Douglas Robertson, who runs the blog The Philosophical Worldview Artist, has for some time been translating a selection of Thomas Bernhard’s interviews, reviews, and letters into English on his blog. A very welcome resource for English readers of Bernhard, as there is a giant dearth of this secondary material available. Have a look here.
1. Let’s start with this: This is for me, this is not for you.
2. The above statement is not a very inviting invitation to the audience, is it? Sorry. Look. I have the Writer’s Block. The blockage. The being-stuckness. Etc.
3. Writer’s block, for me anyway, is not the inability to write. It’s more like some kind of inertia, some kind of anxiety, some little whisper of doom, hopelessness about the futility of shaping feelings into ideas and ideas into words. (That last phrase is, I believe, a paraphrase of Robert Frost’s definition of poetry).
4. Anyway, sometimes it’s best just to write—and write with the intention to make the writing public, to publish it (even on a blog!)—to put something (the publishing, that is) at stake.
6. I’ve read or audited nearly a dozen books this year that I’ve failed to write about on this site. Ostensibly, at some point, writing about books was like, the mission of Biblioklept, which maybe that mission has been swallowed up by some other mission, some non-mission, some other goal or telos or whatever.
7. But you see there are some books I’ve read or audited that I really, really want to write about! (Sorry for this dithering but hey wait why am I apologizing I already said that this is for me this is not for you did I not?).
8. These books are:
Enormous Changes at the Last Minute by Grace Paley
Leaving the Sea by Ben Marcus
Every Day Is for the Thief by Teju Cole
Concrete by Thomas Bernhard
Middle C by William H. Gass
Save Me the Waltz by Zelda Fitzgerald
Goings in Thirteen Sittings by Gordon Lish
Not quite half a dozen books of poetry by Tom Clark
The majority of Donald Barthelme.
9. (I am also reading half a dozen books right now, even though I made a vow years ago not to do that).
10. A common theme to some of the books listed in point 8: The difficulty of words to mean, the toxic power of language, the breakdown of communication.
People brutalise everything. They get up noisily, go about noisily all day, and go to bed noisily. And they constantly talk far too noisily. They are so taken up with themselves that they don’t notice the distress they constantly cause to others, to those who are sick. Everything they do, everything they say causes distress to people like us. And in this way they force anyone who is sick more and more into the background until he’s no longer noticed. And the sick person withdraws into his background. But every life, every existence, belongs to one person and one person only, and no one else has the right to force this life and this existence to one side, to force it out of the way, to force it out of existence. We’ll go by ourselves, as we have the right to do. That’s part of the natural course.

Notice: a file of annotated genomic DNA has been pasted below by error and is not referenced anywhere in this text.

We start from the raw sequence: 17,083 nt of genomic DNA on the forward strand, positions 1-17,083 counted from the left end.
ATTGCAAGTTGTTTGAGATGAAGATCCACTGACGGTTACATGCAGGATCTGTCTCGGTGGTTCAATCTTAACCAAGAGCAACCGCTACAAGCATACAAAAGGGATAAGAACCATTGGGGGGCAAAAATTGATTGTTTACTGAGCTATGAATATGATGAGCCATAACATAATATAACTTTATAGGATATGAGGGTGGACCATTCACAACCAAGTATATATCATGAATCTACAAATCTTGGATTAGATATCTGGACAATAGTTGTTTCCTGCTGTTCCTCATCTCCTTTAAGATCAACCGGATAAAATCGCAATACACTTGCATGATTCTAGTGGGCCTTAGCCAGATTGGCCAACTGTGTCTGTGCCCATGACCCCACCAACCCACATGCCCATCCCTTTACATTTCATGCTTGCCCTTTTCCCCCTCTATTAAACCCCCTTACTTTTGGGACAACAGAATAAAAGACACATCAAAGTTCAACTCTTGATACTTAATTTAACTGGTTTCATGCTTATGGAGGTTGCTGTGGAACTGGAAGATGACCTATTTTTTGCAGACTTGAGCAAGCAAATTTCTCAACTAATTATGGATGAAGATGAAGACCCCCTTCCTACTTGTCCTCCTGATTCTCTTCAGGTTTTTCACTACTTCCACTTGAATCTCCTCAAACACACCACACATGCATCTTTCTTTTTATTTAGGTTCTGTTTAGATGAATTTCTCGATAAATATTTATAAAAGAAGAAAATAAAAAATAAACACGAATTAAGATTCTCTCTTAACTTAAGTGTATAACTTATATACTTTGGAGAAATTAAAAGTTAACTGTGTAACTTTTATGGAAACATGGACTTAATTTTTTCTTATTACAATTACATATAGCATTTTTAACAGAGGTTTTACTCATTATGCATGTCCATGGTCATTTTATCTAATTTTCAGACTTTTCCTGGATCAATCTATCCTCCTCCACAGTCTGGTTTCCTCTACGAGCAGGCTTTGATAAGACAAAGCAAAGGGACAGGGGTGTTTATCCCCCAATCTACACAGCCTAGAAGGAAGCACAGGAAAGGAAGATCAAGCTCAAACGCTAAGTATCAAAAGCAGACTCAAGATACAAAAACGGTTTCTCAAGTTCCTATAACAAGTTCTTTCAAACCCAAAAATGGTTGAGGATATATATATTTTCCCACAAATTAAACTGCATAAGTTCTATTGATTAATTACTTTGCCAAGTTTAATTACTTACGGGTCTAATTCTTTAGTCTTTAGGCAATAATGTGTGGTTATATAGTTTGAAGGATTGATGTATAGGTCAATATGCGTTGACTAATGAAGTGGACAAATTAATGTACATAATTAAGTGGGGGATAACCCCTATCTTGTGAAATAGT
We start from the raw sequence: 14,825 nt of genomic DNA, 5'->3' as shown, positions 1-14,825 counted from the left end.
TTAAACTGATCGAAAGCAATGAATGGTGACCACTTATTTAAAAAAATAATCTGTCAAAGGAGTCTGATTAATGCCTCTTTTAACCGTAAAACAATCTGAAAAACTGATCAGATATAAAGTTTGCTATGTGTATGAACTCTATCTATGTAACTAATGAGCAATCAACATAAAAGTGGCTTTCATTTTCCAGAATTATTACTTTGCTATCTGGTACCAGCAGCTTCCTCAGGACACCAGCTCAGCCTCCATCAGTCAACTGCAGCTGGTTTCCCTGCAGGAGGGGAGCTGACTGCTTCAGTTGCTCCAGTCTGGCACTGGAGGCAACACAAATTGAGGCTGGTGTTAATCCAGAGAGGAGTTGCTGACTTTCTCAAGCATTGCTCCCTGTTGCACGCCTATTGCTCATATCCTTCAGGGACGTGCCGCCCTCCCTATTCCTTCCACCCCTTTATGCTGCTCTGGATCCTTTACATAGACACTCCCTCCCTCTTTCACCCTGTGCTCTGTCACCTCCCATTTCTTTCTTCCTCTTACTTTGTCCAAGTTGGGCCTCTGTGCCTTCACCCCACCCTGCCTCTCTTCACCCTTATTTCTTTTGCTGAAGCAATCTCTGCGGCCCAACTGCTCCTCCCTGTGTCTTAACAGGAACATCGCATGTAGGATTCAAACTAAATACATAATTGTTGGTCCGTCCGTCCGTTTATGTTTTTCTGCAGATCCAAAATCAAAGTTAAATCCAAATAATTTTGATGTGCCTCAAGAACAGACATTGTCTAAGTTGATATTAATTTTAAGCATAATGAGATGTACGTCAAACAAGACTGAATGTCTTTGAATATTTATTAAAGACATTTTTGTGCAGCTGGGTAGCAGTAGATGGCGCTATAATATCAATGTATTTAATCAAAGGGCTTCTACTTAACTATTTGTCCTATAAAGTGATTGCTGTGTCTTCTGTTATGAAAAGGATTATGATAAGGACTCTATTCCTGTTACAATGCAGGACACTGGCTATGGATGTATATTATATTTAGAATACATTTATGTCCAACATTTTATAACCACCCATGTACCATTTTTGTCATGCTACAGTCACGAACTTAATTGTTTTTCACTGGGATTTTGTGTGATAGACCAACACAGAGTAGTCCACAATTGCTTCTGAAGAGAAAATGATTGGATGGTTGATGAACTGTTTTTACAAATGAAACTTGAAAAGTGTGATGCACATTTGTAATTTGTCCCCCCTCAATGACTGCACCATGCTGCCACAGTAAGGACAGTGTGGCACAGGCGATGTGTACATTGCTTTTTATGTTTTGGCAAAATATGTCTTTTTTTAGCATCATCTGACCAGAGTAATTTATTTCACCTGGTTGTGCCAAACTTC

From Thomas Bernhard’s novel Concrete.
But what am I really like? Once more I was caught up in speculations about myself. I don’t know why, but suddenly I recalled that twenty-five years ago, when I was just over twenty, I’d been a member of the Socialist Party. What a joke! I wasn’t a member for long. As with everything else, I resigned my membership after a few months. And to think that I once wanted to become a monk! That I once thought of becoming a Catholic priest! And that I once donated eight hundred thousand schillings for the starving in Africa! To think that that’s all true! At the time it all seemed logical and natural enough. But now I’ve completely changed. To think that I once believed I would marry! And have children! I even thought at one time of going into the army, of becoming a general or a field-marshal like one of my ancestors! Absurd. There’s nothing I wouldn’t once have given everything for, I told myself. But all these speculations added up, if not to nothing, then to ludicrously little. Poverty, wealth, the church, the army, parties, welfare institutions — all ludicrous. All I have left in the end is my present pathetic existence, which no longer has very much to offer. But that’s how it should be. No doctrine holds water any longer; everything that is said and preached is destined to become ludicrous. It doesn’t even call for my scorn any longer. It doesn’t call for anything, anything at all. When we really know the world, we see that it is just a world full of errors. But we are reluctant to part from it, because in spite of everything we’ve remained fairly naive and childlike, I thought. What a good thing that I had my eye-pressure measured. Thirty-eight! We mustn’t pretend to ourselves. We may keel over at any moment.